National communication member of the Ghana Private Road Transport Union (GPRTU), Samuel Amoah, has revealed that the union has no interest in increasing transport fares of passengers in the country.
According to him, the situation is beyond drivers as they are faced with skyrocketing prices of fuel in the country. He stated that the major components influencing the union’s decision to increase fare also has to do with the soaring prices of spare parts, lubricants and taxes
Mr Amoah explained that once these components surge, there is the need to increase fares and they have no qualms implementing a reduction once these items stabilizes.
“Our major interest is not in increasing our transport fares. But whenever transport fares increase, our business goes down because the number of passengers that board vehicles reduces. So, what we are looking for is for government to reduce the petroleum product. If it happens the fuel comes down, we will not push to increase our transport fares because when we increase the fares it doesn’t help us…”Samuel Amoah
Mr Amoah indicated that drivers are usually dismayed when confronted with transport increment. He highlighted that when transport fares are increased, it affects everything in the country, including prices of goods at the market. This, he explained, is the reason why the union is pushing for a meeting with the transport ministry to reach a consensus on reduction of petroleum products in the country.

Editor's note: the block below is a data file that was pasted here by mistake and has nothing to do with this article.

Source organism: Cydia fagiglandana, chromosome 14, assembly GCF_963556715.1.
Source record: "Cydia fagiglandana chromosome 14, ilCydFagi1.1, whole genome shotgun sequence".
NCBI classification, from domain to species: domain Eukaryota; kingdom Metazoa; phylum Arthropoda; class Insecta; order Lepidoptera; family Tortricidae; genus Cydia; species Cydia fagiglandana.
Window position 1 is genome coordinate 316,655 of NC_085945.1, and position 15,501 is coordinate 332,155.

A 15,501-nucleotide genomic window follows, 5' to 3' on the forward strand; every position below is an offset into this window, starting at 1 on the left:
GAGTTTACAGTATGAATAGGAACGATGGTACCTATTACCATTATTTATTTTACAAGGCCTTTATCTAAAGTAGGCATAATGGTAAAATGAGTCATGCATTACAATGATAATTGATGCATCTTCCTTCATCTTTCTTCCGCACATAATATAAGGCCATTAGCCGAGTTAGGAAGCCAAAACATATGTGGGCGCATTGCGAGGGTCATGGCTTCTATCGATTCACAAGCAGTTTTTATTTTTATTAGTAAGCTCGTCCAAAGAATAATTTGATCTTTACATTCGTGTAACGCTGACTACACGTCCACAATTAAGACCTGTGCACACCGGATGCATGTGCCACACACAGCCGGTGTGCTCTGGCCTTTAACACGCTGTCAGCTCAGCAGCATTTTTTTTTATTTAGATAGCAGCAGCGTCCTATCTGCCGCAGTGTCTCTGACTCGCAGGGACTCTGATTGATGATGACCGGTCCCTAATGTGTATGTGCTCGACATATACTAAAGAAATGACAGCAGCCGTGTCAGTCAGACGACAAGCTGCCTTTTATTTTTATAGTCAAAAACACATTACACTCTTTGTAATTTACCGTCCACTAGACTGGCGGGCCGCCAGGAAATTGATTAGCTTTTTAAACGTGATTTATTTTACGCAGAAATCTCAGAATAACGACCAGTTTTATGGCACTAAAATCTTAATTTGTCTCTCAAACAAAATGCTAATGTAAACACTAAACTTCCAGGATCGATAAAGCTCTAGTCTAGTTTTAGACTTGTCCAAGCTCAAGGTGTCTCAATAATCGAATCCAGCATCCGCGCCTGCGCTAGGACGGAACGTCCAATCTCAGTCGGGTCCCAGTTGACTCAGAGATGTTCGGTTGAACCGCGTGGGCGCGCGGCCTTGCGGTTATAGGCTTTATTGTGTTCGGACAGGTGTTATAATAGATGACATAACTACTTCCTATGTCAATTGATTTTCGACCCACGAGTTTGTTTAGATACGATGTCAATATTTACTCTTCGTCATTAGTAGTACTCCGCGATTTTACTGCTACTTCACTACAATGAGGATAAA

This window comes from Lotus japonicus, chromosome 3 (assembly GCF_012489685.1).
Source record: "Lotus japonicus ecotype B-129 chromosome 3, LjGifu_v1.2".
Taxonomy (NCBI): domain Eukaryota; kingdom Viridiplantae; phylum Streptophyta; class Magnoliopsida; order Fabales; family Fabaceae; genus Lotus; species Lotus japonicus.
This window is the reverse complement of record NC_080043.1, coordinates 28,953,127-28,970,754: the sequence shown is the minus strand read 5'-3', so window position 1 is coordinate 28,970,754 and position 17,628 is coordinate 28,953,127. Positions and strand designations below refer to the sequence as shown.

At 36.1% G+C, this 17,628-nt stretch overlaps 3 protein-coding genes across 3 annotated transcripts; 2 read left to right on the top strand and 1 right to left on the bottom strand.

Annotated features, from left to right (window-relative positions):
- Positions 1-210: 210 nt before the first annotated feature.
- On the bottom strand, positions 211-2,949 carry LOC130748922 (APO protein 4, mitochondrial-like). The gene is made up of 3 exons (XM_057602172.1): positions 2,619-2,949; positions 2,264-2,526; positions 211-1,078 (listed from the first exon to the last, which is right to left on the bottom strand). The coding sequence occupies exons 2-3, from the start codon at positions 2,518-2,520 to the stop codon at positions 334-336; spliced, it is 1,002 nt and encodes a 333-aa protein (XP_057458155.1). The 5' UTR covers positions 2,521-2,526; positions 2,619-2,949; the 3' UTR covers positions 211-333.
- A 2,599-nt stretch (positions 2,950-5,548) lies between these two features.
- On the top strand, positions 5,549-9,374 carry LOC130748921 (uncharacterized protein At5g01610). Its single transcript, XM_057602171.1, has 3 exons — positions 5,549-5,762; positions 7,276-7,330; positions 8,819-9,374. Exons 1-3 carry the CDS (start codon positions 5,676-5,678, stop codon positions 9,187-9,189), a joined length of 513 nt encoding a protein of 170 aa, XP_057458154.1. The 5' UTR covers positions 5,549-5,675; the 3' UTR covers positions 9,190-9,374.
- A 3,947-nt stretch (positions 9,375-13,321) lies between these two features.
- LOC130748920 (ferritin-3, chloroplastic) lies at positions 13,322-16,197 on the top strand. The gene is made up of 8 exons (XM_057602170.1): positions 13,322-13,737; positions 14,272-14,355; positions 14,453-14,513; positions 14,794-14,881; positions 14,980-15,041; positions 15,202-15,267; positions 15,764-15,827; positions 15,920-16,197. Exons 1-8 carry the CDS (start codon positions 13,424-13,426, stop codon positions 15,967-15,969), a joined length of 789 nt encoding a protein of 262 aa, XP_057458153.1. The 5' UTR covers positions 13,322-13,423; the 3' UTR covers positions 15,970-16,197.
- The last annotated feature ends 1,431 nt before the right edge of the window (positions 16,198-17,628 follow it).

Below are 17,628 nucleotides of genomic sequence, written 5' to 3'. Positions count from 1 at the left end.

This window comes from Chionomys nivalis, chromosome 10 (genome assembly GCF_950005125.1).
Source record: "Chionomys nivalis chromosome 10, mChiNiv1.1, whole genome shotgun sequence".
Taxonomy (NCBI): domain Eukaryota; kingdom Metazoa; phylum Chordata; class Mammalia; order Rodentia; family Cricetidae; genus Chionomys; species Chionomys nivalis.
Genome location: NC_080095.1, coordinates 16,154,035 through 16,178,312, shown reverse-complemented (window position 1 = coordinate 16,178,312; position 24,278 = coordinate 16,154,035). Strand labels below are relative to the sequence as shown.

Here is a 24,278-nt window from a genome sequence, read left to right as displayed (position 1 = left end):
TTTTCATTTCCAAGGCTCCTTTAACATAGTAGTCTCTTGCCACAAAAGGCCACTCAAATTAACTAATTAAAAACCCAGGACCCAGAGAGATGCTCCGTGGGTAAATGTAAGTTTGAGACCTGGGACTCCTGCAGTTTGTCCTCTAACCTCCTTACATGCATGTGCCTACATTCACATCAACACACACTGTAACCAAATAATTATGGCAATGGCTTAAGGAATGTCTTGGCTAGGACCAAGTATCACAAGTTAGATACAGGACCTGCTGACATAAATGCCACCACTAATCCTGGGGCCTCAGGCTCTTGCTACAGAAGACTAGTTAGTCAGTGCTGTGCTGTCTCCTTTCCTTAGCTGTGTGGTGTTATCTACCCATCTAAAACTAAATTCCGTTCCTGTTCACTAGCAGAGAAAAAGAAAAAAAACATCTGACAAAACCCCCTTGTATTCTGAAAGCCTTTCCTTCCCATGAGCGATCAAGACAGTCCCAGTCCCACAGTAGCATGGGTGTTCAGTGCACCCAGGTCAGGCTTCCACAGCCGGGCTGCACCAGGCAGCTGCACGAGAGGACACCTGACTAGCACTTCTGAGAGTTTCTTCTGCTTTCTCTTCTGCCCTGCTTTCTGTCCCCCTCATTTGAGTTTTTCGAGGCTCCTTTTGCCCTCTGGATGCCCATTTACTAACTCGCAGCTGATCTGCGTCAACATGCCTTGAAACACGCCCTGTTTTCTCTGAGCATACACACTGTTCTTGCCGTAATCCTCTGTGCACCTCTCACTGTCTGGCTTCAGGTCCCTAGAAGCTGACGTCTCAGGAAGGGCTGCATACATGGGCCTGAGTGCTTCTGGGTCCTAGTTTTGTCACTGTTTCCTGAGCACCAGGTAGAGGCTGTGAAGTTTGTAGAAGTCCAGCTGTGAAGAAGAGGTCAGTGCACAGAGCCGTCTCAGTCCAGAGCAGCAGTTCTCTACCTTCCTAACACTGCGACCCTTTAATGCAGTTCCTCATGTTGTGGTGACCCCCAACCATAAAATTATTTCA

Transport ministry engages GPRTU
Commenting on the ongoing meeting between government and the union, Mr Amoah stated that the meeting was rescheduled to later this evening based on the transport ministry’s request. He indicated that the union is committed to seeing a resolution on the matter and has held on to increasing fares until it is through with the meeting with transport ministry.
“So, we know there is postponement of whatever meeting we are holding and I strongly believe the ministry is not helping the whole situation. Because if it happens like that, the drivers or the unions are not happy about what is happening. At the close of the day, all monies they get, they use to buy fuel and go home empty-handed.”Samuel Amoah
Mr Amoah highlighted that the union has resolved to increase the fares by 20%, pending government’s approval, as against its initial 30% request. With this, he urged government to be forthcoming in its interaction with the union.
Among other things, he noted that the union has taken into consideration the current economic hardship in the country in making its demands.
“We have given ourselves up to next week. By next week, at least we have to hear something, else, I think we have to come out on our own like it happened recently in May when we came out with our 20% without the approval of government. That is one thing we don’t want to do [and] that is why we are pushing that they should have time for us to meet then we all jaw-jaw [and] come out with an appropriate percentage that will help the drivers and passengers as well.”Samuel Amoah